Lenders are not required to notify the borrower in advance of an auto repossession. However, after a vehicle has been taken, the lender must send a letter to the borrower outlining terms to get the vehicle back — whether the lender is a bank, such as Well Fargo or Bank of America, a credit union, such as Pennsylvania State Employees Credit Union or Erie Federal Credit Union, or a financial institution such as Driveway Finance or PA Auto Credit. The repossession letter, often called a Notice of Intent to Sell Property, details the location of the vehicle and where personal property may be picked up, the amount to be paid to retrieve the vehicle, and the time period in which the borrower must act before the vehicle is sent to an auction or private sale to be sold.
Let’s face it. Car repossessions never occur at convenient times. A variety of reasons may have caused default on the loan. The borrower may be suffering an illness or from a death in the family, be going through divorce, or had a job loss. Regardless, once the vehicle has been taken, the borrower must take steps to locate it and find out how to get it back. As well, the lender must follow the law.
The Role of the Repo Agent
After the lender has made the decision to repossess a vehicle, arrangements are made with a repo agent who will locate the vehicle and take it, often without warning. In advance of the repossession, the repo agent must inform the local police department of their intent to seize the vehicle. The repo agent may come with a tow truck to the borrower’s home or place of employment. Or, they may track the vehicle finding it at another location, such as at a shopping mall, doctor’s office, or the address of a family member or friend. Sometimes at the time of purchase, the dealership may have installed a GPS tracking device or a remote control car disabler. The repo agent may use these devices to track vehicles that have been assigned for repossession.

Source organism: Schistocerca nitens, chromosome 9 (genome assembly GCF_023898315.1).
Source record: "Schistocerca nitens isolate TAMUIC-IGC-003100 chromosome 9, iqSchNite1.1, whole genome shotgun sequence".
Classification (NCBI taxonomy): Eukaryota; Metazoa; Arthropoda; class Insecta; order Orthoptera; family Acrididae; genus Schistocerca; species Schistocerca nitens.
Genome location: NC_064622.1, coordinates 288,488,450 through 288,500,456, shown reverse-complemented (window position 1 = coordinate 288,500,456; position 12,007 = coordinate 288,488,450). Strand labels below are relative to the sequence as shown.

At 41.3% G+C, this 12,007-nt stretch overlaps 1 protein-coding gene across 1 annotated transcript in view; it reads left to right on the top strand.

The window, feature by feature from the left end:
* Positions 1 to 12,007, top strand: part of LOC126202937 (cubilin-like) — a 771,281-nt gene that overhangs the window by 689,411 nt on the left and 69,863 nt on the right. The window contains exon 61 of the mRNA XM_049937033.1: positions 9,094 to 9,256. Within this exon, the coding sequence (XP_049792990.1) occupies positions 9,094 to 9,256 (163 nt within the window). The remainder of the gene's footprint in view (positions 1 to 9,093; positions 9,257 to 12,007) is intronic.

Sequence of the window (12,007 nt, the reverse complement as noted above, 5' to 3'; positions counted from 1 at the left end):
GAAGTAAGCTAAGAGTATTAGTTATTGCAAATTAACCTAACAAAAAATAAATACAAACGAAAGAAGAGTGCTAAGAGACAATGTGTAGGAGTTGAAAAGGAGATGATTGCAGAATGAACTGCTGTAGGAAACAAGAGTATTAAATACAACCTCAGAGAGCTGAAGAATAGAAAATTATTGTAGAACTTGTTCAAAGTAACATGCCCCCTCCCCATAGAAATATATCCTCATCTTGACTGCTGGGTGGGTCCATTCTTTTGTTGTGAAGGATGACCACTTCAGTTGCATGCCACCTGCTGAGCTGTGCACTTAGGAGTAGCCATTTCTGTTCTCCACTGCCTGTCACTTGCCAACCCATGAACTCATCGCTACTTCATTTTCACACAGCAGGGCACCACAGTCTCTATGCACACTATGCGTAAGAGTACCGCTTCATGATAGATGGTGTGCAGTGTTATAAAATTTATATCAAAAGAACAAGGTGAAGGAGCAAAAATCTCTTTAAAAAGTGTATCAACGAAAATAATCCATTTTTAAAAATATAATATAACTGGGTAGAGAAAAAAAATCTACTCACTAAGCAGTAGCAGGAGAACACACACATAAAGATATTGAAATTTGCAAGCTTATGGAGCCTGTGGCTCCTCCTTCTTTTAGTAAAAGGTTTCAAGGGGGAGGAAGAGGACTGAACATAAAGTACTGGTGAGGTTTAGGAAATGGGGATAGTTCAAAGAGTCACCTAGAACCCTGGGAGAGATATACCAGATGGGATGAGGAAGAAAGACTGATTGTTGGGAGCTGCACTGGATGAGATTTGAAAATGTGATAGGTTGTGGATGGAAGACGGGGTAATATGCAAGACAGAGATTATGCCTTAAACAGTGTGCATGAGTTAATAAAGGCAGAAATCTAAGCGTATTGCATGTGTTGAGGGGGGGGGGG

In Pennsylvania, a repossession agent has to be licensed with the Department of Banking and Securities of the Commonwealth and may be hired by a bank, credit union or finance company to repossess cars, trucks motorcycles, RVs, powersport vehicles, boats or airplanes. If a vehicle is missing, the borrower should make calls to the local police and the lender to confirm it was not stolen.
Wrongful Repossession by the Repo Agent
- Breach the Peace
- Enter a closed garage to get your vehicle
- Damage your car or property during the repossession
- Threaten arrest or violence
- Force you to pull over while driving
- Involve the police to aid in the repossession
If you feel the repo agent handled the repossession improperly, gather documents that illustrate what happened and when, such as a written statement of events; photographs or video of the scent, and witness statements. Contact an experienced consumer protection law firm to evaluate whether your consumer rights were violated.
Borrowers have legal rights, whether payments were missed or not – without filing for bankruptcy. If you believe your vehicle may have been wrongfully repossessed, review the terms of the loan agreement to understand steps that may be taken after default. In addition, gather all correspondence sent from the lender after the repossession. Consult with an experienced consumer protection attorney to evaluate whether your consumer rights were violated.
Your signed Loan agreement
If the loan agreement has been misplaced or was left inside the
repossessed car, the borrower could obtain a copy either by
contacting the lender or the dealership where the vehicle was
Gather the following documents sent by the lender after repossession.
Repossession Notice from the lender
This notice will state terms to retrieve the vehicle. The lender
may demand full payment of the loan, or accept past due payments
plus late fees, and costs associated with repossession and storage.
When the borrower can not meet the payment terms to recover the
vehicle, the lender will sell it, either at an auction or private sale.
Deficiency Notice from the lender
Once a vehicle is sold, the lender must inform the borrower of the
sale by sending a letter known as a Deficiency Letter which details
the balance to satisfy the loan.
Retrieve Personal Property
The borrower has 30 days from the date of the repossession notice to recover personal property. Afterwards, the repo agent may dispose of the property. If you believe your vehicle is at the risk of repossession, it may be a good idea to remove all personal items and paperwork from the vehicle.
Seek experienced consumer lawyers firm
Flitter Milz has the expertise in representing borrowers whose vehicles have been wrongfully repossessed by banks, credit unions and financial companies. Contact us today for a no cost legal evaluation to determine whether your consumer rights have been violated.
Pictured: Cary Flitter (center), Andy Milz (left), Jody López-Jacobs (right).